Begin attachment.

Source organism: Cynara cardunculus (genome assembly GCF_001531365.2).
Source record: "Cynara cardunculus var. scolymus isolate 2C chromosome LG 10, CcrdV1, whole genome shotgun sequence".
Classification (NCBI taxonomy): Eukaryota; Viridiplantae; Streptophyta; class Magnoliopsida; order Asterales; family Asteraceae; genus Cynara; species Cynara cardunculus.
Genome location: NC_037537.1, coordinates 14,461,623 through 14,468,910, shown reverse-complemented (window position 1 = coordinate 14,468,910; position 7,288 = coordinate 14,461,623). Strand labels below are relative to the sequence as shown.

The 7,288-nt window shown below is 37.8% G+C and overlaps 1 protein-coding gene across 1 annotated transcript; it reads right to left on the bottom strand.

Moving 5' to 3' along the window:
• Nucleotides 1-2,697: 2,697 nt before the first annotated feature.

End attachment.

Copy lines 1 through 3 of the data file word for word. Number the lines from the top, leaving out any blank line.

Source organism: Cynara cardunculus (genome assembly GCF_001531365.2).
Source record: "Cynara cardunculus var. scolymus isolate 2C chromosome LG 10, CcrdV1, whole genome shotgun sequence".
Classification (NCBI taxonomy): Eukaryota; Viridiplantae; Streptophyta; class Magnoliopsida; order Asterales; family Asteraceae; genus Cynara; species Cynara cardunculus.